The organisers of the 125th commemorative march to celebrate the the mass Winter Hill trespass of 1896, held a public Zoom meeting to share details of the upcoming event scheduled to take place on September 5th, 2021. In the meeting, hosted by Bolton FM’s Keith Harris, they outlined their plans for the event.

The intention is to meet at 10AM at the bottom of Halliwell Road (where the original march began), and retrace the steps of the original route.

The first guest speaker, Professor Paul Salveson, opened the meeting by telling the story of the history and background to the original march. Paul has a new book coming out titled Moorlands Memories and Reflections; this contains a chapter dedicated to the original march. Paul is also selling limited copies of his 1996 book, Will Yo’ Come O’ Sunday Mornin’? – the story of the 1896 Winter Hill Mass Trespass. These are available in limited numbers from Paul himself, with all proceeds going to the Bolton Socialist Club who were instrumental in the organisation of the initial walk. Click here for the link.

The actor, committed socialist and activist, Maxine Peake was the next speaker. Peake revealed that she grew up in the shadow of Winter Hill. Her grandfather took her as a small girl on the 1982 walk. This event began her political awakening, her belief being that ‘we have to fight for our right to roam’ and we can achieve this through ‘unity and solidarity’. Both Winter Hill and Rivington holds a special place in her heart; she walks there two or three times each week.

Dr Katrina Navickas was the next speaker; she discussed the access movement — working class people having free access to the moors — and the ways in which the South and the West Pennine moors were seen as ‘industrial’ and already destroyed, and therefore, not protected. As industrialisation continued and the owners of the mills and industry became prosperous landowners, they closed off land to the proletariat. The further denial of access was exacerbated by water companies building reservoirs to feed the burgeoning towns below. Footpath preservation began in 1826 in Manchester, though this was hijacked by middle class groups from the south. There was tension between these disparate groups, direct action such as The Mass Winter Hill march began in the 1890s from the northern groups. Dr Navickas then discussed the various acts of parliament that have been laid down over the years, stating that the ‘right to roam is not a statutory right of way’. Dr Navickas has written a blog page about Winter Hill and the 1896 protests, here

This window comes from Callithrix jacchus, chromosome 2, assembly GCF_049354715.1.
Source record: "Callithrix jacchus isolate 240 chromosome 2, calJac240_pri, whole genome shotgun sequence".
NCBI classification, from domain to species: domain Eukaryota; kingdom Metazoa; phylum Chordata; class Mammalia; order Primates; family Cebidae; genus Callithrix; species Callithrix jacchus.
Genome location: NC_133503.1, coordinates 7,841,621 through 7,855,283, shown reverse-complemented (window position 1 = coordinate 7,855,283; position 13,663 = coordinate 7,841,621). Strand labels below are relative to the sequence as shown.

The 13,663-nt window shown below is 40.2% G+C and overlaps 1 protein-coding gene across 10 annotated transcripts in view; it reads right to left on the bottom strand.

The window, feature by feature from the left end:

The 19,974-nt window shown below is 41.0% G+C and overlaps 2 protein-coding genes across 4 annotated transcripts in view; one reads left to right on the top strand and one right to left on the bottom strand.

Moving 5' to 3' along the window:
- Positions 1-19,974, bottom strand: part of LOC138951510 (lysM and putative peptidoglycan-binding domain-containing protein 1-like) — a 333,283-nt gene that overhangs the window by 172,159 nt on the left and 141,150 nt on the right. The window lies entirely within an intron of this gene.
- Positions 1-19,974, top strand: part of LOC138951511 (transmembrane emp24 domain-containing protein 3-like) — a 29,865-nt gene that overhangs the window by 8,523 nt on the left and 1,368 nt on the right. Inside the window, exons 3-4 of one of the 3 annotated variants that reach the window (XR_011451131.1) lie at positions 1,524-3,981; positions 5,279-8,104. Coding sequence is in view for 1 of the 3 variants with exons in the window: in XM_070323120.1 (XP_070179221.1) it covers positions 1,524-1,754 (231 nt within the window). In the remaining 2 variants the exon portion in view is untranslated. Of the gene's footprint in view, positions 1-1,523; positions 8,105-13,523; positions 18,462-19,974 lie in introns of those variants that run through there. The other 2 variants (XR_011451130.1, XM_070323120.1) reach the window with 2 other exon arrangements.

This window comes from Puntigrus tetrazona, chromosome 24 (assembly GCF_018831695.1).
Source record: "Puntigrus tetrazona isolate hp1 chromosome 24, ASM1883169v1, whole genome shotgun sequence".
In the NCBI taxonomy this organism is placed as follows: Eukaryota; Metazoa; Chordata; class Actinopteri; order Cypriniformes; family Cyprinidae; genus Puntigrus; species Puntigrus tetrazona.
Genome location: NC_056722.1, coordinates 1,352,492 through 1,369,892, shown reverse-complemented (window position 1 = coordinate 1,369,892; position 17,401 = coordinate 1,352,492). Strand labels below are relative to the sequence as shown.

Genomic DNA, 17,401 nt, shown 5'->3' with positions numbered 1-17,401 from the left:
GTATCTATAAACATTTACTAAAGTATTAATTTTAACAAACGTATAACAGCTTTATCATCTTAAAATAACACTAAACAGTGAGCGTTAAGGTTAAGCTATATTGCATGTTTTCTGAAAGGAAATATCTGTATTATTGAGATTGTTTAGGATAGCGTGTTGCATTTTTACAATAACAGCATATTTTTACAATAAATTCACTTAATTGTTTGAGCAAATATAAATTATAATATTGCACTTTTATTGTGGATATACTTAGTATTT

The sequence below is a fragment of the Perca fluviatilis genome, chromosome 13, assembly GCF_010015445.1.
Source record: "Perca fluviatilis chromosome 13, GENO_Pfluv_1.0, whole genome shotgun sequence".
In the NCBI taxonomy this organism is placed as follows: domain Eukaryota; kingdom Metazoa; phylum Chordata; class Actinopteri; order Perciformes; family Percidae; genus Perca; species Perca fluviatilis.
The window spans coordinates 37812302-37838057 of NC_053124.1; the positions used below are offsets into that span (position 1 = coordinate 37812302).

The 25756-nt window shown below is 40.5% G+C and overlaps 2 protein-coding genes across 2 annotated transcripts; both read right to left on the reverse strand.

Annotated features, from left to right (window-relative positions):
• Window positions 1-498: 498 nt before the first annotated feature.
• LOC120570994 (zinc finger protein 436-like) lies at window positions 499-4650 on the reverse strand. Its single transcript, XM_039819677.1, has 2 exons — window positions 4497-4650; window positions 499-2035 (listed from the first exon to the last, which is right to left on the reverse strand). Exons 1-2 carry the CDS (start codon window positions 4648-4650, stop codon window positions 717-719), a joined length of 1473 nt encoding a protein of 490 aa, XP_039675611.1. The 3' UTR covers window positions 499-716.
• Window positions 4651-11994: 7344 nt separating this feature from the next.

Guy Shrubsole the author of Who Owns England?: How We Lost Our Green and Pleasant Land and How to Take it Back (2019) spoke next. He revealed that half of England is owned by just 25,000 landowners, and that the limited terms of the Countryside and Rights of Way Act, or the “Right to Roam” Act of 2000, gives access to just 8 per cent of the country. Shrubsole’s 2019 Guardian article, ‘Who Owns the Country?: The Secretive Companies Hoarding England’s Land’, further explores the contentious issue of land owning in this country. Finally, to wrap up, Shrubsole issued a word of caution about an act scheduled to be debated in the Houses of Parliament which could make trespass an act of criminality. He provided links to a website that campaigns for roaming rights here and to a letter in opposition, urging your MP to vote against the upcoming vote here.

The final speaker was Nick Hayes, author of The Book of Trespass: Crossing the Lines that Divide Us (2020). Hayes is also an activist for the right to roam whose work has prompted media attention from the Guardian, featuring him in an interview article, ‘Forgive us our trespasses: forbidden rambles with a right-to-roam campaigner‘ (2020). Hayes picked up on the themes outlined by Shrubsole, and likewise raised concerns about a partisan press that does not understand the freedom that ‘right to roam’ allows. The press they give is negative and to the detriment of the movement. Further stating that the countryside has become the preserve of the white middle class, he too has major concerns about the upcoming bill. His final rallying call being ‘we should unite to fight for the right to roam’. That once again ‘people power can and should prevail’.

The organiser of the event Chris Chilton revealed in the question-and-answer session at the end of the meeting that he hoped banners representing the Freedom of Lebanon would be paraded on the day. There will be a free courtesy bus service for participants on the walk on the return journey from Belmont back to Bolton; this is provided by Rotala (Diamond Bus North West). The 125th Anniversary has a dedicated Facebook group and more information is available there.

Image credit: Kathryn Gardiner.


Anson, J., 2020. Thousands headed up Winter Hill in the fight for countryside rights. [Online] The Bolton News. Available at: <> [Accessed 13 March 2021].

Chilton, C., 2021. Winter Hill 125 Public Meeting 12th March 2021. [Online] Bolton: Winter Hill 125th anniversary group. Available at: <> [Accessed 14 March 2021].

Cooke, R., 2020. Forgive us our trespasses: forbidden rambles with a right-to-roam campaigner. [Online] The Guardian. Available at: <> [Accessed 14 March 2021].

Navickas, K., 2021. Winter Hill mass trespass 1896 – a history of public space. [Online] Available at: <> [Accessed 13 March 2021].

Salveson, P., 2021. The Winter Hill Mass Trespass of 1896 – Lancashire Loominaries. [Online] Available at: <> [Accessed 13 March 2021].

Shrubsole, G., 2019. Who owns the country? The secretive companies hoarding England’s land. [Online] The Guardian. Available at: <> [Accessed 14 March 2021].